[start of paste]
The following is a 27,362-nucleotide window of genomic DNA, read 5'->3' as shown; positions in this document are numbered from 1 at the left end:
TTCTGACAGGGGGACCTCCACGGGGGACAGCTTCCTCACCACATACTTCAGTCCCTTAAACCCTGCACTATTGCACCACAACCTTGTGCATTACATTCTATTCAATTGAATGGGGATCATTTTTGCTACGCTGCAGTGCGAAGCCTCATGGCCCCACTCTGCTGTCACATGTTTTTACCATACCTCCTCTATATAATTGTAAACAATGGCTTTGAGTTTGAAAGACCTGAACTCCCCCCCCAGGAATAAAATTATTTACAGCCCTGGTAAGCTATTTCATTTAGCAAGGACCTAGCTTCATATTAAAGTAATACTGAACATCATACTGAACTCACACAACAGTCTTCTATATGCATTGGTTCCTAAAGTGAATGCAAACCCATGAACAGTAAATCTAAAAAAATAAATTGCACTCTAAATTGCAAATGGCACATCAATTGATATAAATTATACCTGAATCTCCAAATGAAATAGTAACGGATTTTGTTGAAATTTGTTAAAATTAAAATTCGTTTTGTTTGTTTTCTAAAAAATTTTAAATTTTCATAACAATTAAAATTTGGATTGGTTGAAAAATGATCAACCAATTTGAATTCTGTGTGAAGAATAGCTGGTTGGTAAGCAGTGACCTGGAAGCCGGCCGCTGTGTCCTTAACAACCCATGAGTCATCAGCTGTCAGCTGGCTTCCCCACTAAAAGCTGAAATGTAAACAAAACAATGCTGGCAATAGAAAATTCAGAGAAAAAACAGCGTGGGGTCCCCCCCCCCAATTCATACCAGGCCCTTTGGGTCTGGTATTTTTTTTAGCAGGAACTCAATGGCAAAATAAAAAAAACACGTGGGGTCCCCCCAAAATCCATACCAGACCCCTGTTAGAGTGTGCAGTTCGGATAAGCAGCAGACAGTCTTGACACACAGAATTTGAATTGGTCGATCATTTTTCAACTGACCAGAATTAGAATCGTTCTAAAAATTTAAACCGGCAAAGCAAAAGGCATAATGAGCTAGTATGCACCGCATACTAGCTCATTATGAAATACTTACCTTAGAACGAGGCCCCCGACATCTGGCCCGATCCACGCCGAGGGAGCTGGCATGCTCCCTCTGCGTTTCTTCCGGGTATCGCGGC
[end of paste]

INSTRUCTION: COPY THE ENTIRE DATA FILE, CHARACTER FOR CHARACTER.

The following is a 27,362-nucleotide window of genomic DNA, read 5'->3' as shown; positions in this document are numbered from 1 at the left end:
TTCTGACAGGGGGACCTCCACGGGGGACAGCTTCCTCACCACATACTTCAGTCCCTTAAACCCTGCACTATTGCACCACAACCTTGTGCATTACATTCTATTCAATTGAATGGGGATCATTTTTGCTACGCTGCAGTGCGAAGCCTCATGGCCCCACTCTGCTGTCACATGTTTTTACCATACCTCCTCTATATAATTGTAAACAATGGCTTTGAGTTTGAAAGACCTGAACTCCCCCCCCAGGAATAAAATTATTTACAGCCCTGGTAAGCTATTTCATTTAGCAAGGACCTAGCTTCATATTAAAGTAATACTGAACATCATACTGAACTCACACAACAGTCTTCTATATGCATTGGTTCCTAAAGTGAATGCAAACCCATGAACAGTAAATCTAAAAAAATAAATTGCACTCTAAATTGCAAATGGCACATCAATTGATATAAATTATACCTGAATCTCCAAATGAAATAGTAACGGATTTTGTTGAAATTTGTTAAAATTAAAATTCGTTTTGTTTGTTTTCTAAAAAATTTTAAATTTTCATAACAATTAAAATTTGGATTGGTTGAAAAATGATCAACCAATTTGAATTCTGTGTGAAGAATAGCTGGTTGGTAAGCAGTGACCTGGAAGCCGGCCGCTGTGTCCTTAACAACCCATGAGTCATCAGCTGTCAGCTGGCTTCCCCACTAAAAGCTGAAATGTAAACAAAACAATGCTGGCAATAGAAAATTCAGAGAAAAAACAGCGTGGGGTCCCCCCCCCCAATTCATACCAGGCCCTTTGGGTCTGGTATTTTTTTTAGCAGGAACTCAATGGCAAAATAAAAAAAACACGTGGGGTCCCCCCAAAATCCATACCAGACCCCTGTTAGAGTGTGCAGTTCGGATAAGCAGCAGACAGTCTTGACACACAGAATTTGAATTGGTCGATCATTTTTCAACTGACCAGAATTAGAATCGTTCTAAAAATTTAAACCGGCAAAGCAAAAGGCATAATGAGCTAGTATGCACCGCATACTAGCTCATTATGAAATACTTACCTTAGAACGAGGCCCCCGACATCTGGCCCGATCCACGCCGAGGGAGCTGGCATGCTCCCTCTGCGTTTCTTCCGGGTATCGCGGC